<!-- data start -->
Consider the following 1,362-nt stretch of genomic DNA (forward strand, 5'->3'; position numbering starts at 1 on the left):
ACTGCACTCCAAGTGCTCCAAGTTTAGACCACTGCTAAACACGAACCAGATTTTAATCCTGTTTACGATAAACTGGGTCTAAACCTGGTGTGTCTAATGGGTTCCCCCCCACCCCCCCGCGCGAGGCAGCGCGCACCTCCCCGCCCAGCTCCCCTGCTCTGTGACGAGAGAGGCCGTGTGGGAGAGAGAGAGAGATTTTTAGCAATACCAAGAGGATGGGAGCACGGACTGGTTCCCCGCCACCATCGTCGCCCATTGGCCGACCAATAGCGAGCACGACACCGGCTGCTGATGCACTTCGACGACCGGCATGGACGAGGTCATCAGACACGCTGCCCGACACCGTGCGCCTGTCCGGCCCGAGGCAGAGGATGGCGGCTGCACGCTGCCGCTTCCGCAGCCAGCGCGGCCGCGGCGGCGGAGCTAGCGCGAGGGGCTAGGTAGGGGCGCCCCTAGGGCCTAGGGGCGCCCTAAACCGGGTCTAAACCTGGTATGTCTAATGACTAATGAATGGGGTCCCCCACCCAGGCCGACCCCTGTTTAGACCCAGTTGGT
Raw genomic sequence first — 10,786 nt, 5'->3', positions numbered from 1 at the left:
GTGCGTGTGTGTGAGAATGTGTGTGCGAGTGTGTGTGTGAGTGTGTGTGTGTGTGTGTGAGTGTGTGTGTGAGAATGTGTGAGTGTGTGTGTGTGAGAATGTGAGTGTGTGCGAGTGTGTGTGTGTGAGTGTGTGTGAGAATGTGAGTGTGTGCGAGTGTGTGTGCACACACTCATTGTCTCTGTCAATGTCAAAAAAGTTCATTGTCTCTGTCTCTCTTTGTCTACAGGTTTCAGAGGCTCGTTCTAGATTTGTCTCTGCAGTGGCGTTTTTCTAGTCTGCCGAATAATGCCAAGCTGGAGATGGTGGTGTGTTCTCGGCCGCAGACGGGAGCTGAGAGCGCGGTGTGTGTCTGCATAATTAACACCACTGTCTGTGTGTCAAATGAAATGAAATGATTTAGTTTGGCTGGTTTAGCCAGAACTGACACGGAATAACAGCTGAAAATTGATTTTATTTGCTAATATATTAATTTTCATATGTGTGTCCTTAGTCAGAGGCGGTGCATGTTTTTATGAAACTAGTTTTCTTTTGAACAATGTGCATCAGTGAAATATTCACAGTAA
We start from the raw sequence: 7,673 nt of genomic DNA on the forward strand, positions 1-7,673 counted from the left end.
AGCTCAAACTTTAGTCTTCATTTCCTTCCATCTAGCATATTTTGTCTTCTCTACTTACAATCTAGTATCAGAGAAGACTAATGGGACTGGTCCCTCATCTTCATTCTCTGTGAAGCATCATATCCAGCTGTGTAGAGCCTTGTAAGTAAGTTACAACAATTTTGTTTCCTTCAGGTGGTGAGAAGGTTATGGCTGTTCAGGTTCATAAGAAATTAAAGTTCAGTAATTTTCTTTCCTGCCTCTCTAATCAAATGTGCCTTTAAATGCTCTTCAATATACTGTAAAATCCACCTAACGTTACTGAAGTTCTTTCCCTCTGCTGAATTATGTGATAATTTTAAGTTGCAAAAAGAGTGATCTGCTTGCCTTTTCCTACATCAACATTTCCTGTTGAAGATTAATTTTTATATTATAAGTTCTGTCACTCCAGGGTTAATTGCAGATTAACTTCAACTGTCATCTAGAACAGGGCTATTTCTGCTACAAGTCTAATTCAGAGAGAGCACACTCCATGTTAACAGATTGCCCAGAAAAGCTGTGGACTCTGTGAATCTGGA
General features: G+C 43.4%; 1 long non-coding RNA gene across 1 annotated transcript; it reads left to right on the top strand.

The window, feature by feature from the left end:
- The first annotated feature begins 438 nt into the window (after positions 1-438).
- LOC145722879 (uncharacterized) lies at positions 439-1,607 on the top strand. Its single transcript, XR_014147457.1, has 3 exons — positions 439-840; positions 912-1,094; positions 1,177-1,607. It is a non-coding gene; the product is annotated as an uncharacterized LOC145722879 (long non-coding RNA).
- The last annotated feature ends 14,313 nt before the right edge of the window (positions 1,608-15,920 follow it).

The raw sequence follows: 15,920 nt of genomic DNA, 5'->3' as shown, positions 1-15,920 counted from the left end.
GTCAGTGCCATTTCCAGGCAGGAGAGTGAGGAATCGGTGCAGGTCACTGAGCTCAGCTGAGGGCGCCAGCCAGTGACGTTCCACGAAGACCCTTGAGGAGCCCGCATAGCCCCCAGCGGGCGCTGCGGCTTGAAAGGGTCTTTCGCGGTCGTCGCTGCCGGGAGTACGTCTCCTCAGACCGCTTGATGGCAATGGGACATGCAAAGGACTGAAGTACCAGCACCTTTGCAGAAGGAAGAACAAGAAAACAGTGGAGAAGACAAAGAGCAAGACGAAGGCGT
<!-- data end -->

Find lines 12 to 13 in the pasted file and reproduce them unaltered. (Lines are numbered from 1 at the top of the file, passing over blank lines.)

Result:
The raw sequence follows: 15,920 nt of genomic DNA, 5'->3' as shown, positions 1-15,920 counted from the left end.
GTCAGTGCCATTTCCAGGCAGGAGAGTGAGGAATCGGTGCAGGTCACTGAGCTCAGCTGAGGGCGCCAGCCAGTGACGTTCCACGAAGACCCTTGAGGAGCCCGCATAGCCCCCAGCGGGCGCTGCGGCTTGAAAGGGTCTTTCGCGGTCGTCGCTGCCGGGAGTACGTCTCCTCAGACCGCTTGATGGCAATGGGACATGCAAAGGACTGAAGTACCAGCACCTTTGCAGAAGGAAGAACAAGAAAACAGTGGAGAAGACAAAGAGCAAGACGAAGGCGT